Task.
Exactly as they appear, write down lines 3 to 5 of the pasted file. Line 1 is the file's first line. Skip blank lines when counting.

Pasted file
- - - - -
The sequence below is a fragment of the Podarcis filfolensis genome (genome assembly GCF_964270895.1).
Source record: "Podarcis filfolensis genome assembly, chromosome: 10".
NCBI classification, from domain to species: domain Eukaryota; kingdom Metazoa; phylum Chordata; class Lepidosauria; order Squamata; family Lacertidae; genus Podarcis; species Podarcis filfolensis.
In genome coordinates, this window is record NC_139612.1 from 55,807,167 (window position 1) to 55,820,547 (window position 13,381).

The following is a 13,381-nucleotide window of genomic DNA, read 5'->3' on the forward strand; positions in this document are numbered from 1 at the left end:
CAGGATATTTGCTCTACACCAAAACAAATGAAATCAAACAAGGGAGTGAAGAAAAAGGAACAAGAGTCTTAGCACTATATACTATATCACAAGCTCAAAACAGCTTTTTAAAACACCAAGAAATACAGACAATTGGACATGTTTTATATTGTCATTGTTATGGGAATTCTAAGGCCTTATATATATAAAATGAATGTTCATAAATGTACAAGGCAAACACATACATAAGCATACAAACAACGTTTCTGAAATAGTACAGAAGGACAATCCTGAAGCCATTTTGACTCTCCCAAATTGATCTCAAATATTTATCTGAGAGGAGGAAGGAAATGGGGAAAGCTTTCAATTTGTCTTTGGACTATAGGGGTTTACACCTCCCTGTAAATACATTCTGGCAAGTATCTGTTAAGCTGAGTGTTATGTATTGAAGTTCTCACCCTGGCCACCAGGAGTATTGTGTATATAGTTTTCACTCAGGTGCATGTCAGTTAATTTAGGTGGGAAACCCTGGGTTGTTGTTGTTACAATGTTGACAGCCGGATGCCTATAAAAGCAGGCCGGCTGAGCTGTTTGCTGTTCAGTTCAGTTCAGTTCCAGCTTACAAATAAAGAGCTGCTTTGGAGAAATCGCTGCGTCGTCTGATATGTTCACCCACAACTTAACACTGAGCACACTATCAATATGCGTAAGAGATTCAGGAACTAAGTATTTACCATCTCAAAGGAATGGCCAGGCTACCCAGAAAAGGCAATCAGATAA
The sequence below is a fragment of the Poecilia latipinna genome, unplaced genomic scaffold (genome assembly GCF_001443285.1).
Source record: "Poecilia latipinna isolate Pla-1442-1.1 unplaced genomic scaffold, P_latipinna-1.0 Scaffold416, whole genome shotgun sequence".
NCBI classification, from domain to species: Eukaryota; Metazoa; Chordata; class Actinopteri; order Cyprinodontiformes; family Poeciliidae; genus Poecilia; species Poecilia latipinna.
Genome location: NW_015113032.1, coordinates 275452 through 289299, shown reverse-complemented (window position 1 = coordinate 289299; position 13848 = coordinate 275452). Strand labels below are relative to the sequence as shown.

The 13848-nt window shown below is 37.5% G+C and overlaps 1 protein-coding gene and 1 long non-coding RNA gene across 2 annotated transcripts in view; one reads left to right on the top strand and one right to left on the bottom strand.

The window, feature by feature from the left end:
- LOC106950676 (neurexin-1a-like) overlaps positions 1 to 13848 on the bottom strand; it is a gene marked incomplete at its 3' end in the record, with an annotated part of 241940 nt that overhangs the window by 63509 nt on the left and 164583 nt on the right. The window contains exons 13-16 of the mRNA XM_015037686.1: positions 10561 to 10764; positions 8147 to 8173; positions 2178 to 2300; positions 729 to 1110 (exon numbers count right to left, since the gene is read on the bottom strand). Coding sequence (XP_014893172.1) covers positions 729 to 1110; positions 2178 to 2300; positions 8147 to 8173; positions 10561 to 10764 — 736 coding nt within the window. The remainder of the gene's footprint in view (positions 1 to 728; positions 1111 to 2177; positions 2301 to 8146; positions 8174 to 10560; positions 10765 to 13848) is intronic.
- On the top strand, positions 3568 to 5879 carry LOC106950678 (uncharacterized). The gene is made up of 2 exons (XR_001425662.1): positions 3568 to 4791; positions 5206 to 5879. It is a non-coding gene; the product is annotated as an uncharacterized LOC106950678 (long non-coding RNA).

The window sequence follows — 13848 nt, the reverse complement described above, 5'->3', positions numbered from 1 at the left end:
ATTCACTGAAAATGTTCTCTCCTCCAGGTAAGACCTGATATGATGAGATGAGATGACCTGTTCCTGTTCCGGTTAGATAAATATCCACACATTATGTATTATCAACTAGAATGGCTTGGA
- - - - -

NCBI classification, from domain to species: domain Eukaryota; kingdom Metazoa; phylum Chordata; class Lepidosauria; order Squamata; family Lacertidae; genus Podarcis; species Podarcis filfolensis.
In genome coordinates, this window is record NC_139612.1 from 55,807,167 (window position 1) to 55,820,547 (window position 13,381).

The following is a 13,381-nucleotide window of genomic DNA, read 5'->3' on the forward strand; positions in this document are numbered from 1 at the left end: